During the 20-month period from July 1979 through February 1981, there were four occasions in which an Air France Concorde operating from Dulles International Airport or Kennedy International Airport was involved in a potentidly catastrophic incident resulting from blown tires during takeoff. The repetitive nature of these incidents and, in particular, crew response in the more recent incidents is of serious concern to the National Transportation Safety Board.
On June 14, 1979, an Air France Concorde experienced blowouts of the Nos. 5 and 6 tires on the left main landing gear on takeoff from Dulles International Airport, Washington, D.C. Tire debris and wheel shrapnel resulted in damage to the No. 2 engine, puncture of three fuel tanks, and severance of several hydraulic lines and electxical wires. Additionally, a large hole was torn in the top wing skin which covers the wheel well area. As a result of the Safety Board's findings in the ensuing investigation of that incident, several mechanical and operational recommendations were being considered; however, prior to a final decision on their issuance, a second blown tire incident occurred on July 21, 1979, involving a takeoff from Dulles. The similarities between the two incidents led to immediate voluntary corrective action by the appropriate authorities. An Airworthiness Directive, issued by the Director Generale de 1'Aviation Civile, and a Technical Information Update, issued by Air France, revised procedures.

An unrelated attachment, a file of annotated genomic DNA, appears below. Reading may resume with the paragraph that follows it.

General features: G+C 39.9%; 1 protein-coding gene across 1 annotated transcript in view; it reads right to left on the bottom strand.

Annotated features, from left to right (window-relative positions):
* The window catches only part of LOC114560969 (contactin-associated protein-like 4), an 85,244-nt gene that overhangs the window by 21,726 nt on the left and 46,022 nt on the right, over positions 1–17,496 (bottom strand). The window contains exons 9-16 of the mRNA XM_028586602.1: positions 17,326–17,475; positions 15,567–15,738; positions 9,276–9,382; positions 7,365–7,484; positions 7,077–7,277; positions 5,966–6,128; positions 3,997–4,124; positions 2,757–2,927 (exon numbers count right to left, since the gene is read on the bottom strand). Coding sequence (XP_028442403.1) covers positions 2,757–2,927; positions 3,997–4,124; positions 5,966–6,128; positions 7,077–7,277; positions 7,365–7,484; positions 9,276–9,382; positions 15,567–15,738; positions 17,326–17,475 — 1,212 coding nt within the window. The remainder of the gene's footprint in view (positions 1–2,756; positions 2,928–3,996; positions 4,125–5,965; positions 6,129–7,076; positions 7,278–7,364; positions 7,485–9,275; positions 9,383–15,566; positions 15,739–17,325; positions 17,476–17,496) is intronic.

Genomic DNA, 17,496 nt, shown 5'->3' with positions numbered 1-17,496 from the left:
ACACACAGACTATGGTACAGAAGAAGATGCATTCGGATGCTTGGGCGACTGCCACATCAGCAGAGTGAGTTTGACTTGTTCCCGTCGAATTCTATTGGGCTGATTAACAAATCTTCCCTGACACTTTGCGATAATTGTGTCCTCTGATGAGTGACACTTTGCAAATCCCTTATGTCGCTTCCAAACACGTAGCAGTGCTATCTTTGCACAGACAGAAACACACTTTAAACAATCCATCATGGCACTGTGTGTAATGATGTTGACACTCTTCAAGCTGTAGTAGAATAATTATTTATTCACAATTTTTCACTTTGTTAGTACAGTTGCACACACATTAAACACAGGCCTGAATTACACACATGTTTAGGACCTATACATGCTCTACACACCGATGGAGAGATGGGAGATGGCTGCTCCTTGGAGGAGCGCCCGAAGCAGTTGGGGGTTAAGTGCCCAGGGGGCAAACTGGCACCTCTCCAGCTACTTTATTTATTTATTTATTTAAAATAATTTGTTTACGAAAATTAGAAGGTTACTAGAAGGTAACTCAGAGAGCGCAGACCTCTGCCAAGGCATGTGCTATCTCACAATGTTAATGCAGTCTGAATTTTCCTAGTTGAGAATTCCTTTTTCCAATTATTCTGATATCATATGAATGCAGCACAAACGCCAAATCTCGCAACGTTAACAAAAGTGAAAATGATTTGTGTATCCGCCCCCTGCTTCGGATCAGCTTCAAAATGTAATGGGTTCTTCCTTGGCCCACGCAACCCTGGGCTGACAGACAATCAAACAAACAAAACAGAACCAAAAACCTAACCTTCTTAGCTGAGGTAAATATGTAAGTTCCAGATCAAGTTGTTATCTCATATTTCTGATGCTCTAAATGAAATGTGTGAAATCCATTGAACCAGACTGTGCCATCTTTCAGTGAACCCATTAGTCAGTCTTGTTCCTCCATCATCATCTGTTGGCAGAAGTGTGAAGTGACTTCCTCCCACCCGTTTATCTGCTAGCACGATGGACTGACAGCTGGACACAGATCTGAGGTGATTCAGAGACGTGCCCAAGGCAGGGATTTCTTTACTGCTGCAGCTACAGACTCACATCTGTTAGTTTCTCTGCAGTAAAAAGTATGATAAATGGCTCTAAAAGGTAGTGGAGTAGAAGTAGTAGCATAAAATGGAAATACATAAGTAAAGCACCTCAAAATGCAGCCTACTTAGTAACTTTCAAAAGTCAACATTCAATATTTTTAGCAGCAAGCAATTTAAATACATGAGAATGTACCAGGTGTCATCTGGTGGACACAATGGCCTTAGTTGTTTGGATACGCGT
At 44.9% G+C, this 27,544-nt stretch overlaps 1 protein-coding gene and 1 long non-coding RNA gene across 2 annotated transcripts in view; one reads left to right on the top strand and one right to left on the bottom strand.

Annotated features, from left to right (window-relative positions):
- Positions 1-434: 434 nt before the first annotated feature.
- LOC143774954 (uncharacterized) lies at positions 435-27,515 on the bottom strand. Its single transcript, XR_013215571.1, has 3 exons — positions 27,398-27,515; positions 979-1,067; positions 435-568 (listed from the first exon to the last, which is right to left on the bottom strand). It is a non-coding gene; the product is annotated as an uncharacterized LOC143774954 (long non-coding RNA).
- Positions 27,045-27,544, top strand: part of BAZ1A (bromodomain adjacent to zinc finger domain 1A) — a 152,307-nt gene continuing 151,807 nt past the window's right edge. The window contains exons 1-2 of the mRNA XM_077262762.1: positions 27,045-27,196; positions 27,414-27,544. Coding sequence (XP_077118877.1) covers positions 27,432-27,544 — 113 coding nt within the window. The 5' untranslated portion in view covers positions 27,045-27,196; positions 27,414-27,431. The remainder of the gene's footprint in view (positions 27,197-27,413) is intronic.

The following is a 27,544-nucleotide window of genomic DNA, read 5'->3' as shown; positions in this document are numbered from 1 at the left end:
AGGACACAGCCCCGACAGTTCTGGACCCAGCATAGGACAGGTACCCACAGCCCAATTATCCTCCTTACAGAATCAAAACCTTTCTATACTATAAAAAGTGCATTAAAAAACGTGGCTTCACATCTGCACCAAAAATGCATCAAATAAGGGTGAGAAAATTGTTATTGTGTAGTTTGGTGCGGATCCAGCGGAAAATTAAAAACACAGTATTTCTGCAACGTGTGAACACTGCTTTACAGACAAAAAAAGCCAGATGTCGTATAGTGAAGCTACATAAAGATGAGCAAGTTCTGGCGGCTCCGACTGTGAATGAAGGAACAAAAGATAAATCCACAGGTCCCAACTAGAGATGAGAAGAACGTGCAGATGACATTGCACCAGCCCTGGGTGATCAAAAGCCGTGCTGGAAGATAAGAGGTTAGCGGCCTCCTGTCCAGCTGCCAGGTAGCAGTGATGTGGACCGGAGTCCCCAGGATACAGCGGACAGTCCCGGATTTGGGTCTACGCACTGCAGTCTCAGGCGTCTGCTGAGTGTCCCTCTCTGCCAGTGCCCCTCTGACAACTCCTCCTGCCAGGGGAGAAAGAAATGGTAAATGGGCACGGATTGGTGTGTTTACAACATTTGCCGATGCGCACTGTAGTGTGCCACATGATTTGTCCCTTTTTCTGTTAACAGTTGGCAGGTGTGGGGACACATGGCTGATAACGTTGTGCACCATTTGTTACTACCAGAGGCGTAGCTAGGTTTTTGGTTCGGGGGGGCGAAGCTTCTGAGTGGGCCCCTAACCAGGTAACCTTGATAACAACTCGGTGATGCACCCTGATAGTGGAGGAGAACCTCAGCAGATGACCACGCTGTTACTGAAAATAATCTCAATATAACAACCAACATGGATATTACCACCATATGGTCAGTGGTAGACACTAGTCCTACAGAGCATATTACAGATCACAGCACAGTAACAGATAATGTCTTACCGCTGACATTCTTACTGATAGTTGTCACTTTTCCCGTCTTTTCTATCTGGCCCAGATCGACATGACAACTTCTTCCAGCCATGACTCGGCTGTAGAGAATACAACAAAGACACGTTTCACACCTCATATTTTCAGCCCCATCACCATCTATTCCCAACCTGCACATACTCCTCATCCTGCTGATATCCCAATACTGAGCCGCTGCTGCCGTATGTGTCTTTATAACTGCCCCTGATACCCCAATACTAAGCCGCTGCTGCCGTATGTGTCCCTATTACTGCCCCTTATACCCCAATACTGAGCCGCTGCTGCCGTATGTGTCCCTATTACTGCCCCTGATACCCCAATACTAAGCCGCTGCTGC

Although there was general agreement as to the validity of the corrective action among the various parties involved in the investigations, operational experience since that time casts serious doubt on the effectiveness of the corrective action. Despite the requirement for increased tire inspections and monitoring, there were two additional incidents in U.S. operations of the Concorde involving blowouts during takeoff.
In October 1979 F-BVFD had a tire failure during takeoff from Kennedy International Airport. On this occasion the Nos. 7 and Nos. 8 tires failed. Despite the extent recommended practice to the contraty, the gear was retracted and the flight continued to Paris. No investigation was conducted by either the Safety Board or the French Bureau Enquetes Accidents at the time of the incident.
In February 1981 - F-BTSD incurred blown tires during takeoff from D International Airport following a stop on a Mexico City to Paris flight. On this occasion the crew also disregarded the Tech Update and raised the lending gear. Engine problems resulting from damage forced the crew to land at New York. Preliminary informetion indicates that there was no preparation of the passengers for a possible emergency landing end evacuation. Additionally, the cockpit voice recorder (CVR) on the aircraft was inoperative end had been for several flights, including a layover at Paris.
On October 8, 1998, a British Airways Concorde experienced a partial separation of the lower rudder while in cruise flight over the North Atlantic. On August 26, 1999, two Concordes passed within 800 feet vertically and 0.7 mile horizontally of each other near John F. Kennedy Airport in New York. There were no injuries in either incident.